Relationships, relationships, relationships: the key to success in Pasifika education. Or so the mantra goes. A research stream stretching back at least 15 years, based on Pasifika students’ voices, and the experience of many successful teachers agree – strong relationships are a ground upon which the success of Pacific-origin students living in Aotearoa New Zealand can be built.
However, all mantras are by definition simplifications. They often contain an important seed of truth, but are found wanting when used for day-to-day guidance. Given the history of Pasifika students’ educational outcomes in Aotearoa, how likely are we educators to serve our Pasifika students better without deliberately re-thinking the situation and becoming learners ourselves?
It is possible for Palagi teachers to re-understand Pasifika educational success sufficiently to do something different and produce something better. This is what I found out through my PhD which posed the question, ‘What is Pasifika success as Pasifika?’ I asked a group of Year 9 boys for their ideas about success, a good education and what mattered to them, and I discovered a lot. Then, together with a group of colleagues, I put their words and ideas into action.
One thing I learned is that concepts are not universal. The English word ‘relationship’ does not neatly map onto a Pacific-origin equivalent. Instead, the construct of ‘va’ deals with the relational spaces by which people and other entities are connected in physical, social and spiritual ways. Relationships can be distant or close, but cannot be removed. Where Margaret Thatcher famously claimed ‘There is no such thing as society’, va might reply, ‘There is no such thing as a disconnected individual’. What matters in education is to care for relational spaces so that closeness and harmony are prioritised by and during interactions between students and teachers.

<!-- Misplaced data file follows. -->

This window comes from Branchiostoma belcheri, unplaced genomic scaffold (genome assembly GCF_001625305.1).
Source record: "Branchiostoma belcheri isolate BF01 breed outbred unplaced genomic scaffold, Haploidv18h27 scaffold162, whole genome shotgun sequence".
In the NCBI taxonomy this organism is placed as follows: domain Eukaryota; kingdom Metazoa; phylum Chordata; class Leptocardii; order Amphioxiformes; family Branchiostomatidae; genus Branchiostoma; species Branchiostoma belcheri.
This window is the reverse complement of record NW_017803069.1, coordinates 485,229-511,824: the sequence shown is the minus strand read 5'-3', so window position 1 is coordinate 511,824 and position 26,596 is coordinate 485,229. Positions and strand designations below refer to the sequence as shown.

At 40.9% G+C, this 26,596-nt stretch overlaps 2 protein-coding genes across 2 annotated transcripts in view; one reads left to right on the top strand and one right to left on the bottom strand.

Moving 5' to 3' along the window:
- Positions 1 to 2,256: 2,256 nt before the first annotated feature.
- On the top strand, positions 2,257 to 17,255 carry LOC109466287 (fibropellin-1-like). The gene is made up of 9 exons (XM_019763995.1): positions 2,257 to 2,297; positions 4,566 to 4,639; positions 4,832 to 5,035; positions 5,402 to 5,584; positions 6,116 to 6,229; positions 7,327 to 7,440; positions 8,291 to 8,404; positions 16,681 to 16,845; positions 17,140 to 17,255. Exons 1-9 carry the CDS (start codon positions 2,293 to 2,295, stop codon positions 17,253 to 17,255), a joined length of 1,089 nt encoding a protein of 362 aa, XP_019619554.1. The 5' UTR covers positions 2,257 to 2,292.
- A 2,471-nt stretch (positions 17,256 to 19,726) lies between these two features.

Secondly, I learned that my Pasifika students know what matters to them. As teachers we may think we have a monopoly on definitions of success at school, but that isn’t the case. By listening to students who had just finished primary and were starting in high school, I began to understand Pasifika success as Pasifika across sectors as a day-to-day thing. Schools might want to measure success through test results at the end of a unit or year, but the boys talked of being accepted for who they are as a key form of success.
Being accepted is a relational form of success. To the boys, this involves such things as teachers making their acceptance of students clear. This can be through simple acts such as smiling and being welcoming, and through spending time and showing interest in what students have to say. It can also be through valuing what students bring to school – relationships, such as with their families, knowledge, language and experiences. It’s hard to imagine any student not enjoying being accepted by their teacher, but the Pasifika students who talked to me expect it.